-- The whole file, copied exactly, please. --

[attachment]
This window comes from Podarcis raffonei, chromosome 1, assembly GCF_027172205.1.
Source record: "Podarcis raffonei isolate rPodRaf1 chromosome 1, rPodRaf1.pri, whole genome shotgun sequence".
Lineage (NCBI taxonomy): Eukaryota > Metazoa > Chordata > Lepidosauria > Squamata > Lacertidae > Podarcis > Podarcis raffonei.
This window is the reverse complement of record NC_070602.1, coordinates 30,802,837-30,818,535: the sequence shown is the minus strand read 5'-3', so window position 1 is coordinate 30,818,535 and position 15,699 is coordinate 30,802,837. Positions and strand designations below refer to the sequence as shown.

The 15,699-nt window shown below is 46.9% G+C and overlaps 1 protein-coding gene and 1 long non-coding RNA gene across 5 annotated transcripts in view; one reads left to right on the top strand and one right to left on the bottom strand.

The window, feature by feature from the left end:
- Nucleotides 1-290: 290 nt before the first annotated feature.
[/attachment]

This window comes from Podarcis raffonei, chromosome 1, assembly GCF_027172205.1.
Source record: "Podarcis raffonei isolate rPodRaf1 chromosome 1, rPodRaf1.pri, whole genome shotgun sequence".
Lineage (NCBI taxonomy): Eukaryota > Metazoa > Chordata > Lepidosauria > Squamata > Lacertidae > Podarcis > Podarcis raffonei.
This window is the reverse complement of record NC_070602.1, coordinates 30,802,837-30,818,535: the sequence shown is the minus strand read 5'-3', so window position 1 is coordinate 30,818,535 and position 15,699 is coordinate 30,802,837. Positions and strand designations below refer to the sequence as shown.

The 15,699-nt window shown below is 46.9% G+C and overlaps 1 protein-coding gene and 1 long non-coding RNA gene across 5 annotated transcripts in view; one reads left to right on the top strand and one right to left on the bottom strand.

The window, feature by feature from the left end:
- Nucleotides 1-290: 290 nt before the first annotated feature.